made and released by immune cells in response to HIV infection. In
addition, viruses like CMV and herpes have also been found in the
brains of demented patients. All of this indicates that prevention
of dementia may require drugs that stop not only HIV but also
co-conspirators and toxins unwittingly produced by our own cells.
Fortunately, such drugs are already available, and others are in
But promised help comes too late for the man who lies before me.
I carefully lift the brain from the skull and lower it into a bucket
filled with formaldehyde, where it will pickle for two weeks. Then,
I'll section the brain, turn on the microscope and search the
labyrinth of his mind for HIV. The findings -- an epilogue -- will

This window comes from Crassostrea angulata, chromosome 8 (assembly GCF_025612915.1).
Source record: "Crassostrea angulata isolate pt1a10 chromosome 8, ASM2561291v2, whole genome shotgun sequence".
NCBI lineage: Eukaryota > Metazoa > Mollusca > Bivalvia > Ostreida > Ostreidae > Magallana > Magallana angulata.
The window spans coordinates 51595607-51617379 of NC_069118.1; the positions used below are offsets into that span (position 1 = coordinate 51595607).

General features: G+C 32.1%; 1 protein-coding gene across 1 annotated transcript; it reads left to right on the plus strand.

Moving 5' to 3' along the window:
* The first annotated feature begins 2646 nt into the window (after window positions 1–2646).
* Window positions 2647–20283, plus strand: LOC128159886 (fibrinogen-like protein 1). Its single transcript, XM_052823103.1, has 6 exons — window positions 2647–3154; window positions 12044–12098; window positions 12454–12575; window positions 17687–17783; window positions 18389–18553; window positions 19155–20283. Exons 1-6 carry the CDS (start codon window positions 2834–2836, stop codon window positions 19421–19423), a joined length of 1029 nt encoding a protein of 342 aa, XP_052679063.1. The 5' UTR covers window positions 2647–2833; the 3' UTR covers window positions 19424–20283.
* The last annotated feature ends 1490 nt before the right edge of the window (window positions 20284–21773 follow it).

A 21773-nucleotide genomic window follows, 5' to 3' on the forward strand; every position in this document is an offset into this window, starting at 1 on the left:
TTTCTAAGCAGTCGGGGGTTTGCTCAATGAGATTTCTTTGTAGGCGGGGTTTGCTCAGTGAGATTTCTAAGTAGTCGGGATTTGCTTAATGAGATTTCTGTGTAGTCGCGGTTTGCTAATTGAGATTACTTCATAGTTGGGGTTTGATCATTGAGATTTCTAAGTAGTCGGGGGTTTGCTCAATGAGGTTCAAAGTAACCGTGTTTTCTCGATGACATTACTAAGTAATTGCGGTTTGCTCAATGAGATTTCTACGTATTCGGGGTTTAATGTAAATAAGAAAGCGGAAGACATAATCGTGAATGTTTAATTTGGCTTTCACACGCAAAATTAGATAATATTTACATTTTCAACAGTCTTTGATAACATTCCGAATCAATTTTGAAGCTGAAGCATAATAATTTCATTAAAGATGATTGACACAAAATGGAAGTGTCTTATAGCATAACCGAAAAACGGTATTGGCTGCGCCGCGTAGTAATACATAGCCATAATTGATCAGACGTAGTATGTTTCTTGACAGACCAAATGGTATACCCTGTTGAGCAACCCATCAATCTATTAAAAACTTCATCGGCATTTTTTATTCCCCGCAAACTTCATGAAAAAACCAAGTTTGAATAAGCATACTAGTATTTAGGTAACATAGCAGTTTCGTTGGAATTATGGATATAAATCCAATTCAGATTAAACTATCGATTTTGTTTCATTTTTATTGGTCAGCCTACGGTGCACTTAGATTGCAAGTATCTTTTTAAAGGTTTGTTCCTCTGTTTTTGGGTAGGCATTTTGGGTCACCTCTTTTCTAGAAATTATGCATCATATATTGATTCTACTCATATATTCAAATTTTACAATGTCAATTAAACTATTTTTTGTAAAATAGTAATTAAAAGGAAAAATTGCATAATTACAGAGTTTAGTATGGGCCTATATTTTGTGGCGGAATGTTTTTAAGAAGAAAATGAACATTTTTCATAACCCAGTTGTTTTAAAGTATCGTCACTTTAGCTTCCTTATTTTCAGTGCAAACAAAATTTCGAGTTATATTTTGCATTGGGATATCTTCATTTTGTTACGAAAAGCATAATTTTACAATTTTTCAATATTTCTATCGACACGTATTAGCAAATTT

perhaps bring closure to the final chapter of his life. And, in a
sense, they will become part of our life story -- at least, those of
us with HIV. What we learn from his brain may help us protect our
own. For there is hope. Recently approved drugs like nevirapine
(Viramune) -- and others currently in clinical trials, such as 1592
(abacavir) and 141W94 -- manage to make it past the brain's
sentries, and promise better control of HIV there. A new study
suggests that more Crixivan enters the brain than previously
thought. Most important, research into the multifaceted causes of
HIV-associated dementia continues.
The word autopsy means "to see for oneself." With HIV, I
guess I have -- from a vantage point much closer than I'd intended.
The neuropathologist in me, exploring the hidden recesses of the
brain, sees the ravages of AIDS; the patient in me sees the urgent
need to stop it; the pharmacology PhD in me, cautious about new
developments and concerned about the blood-brain barrier, sees the
difficulty in delivering drugs that will. But maybe now, in this new
era, we are starting to ask -- and are on our way to answering --
the ultimate question: "What about the brain?"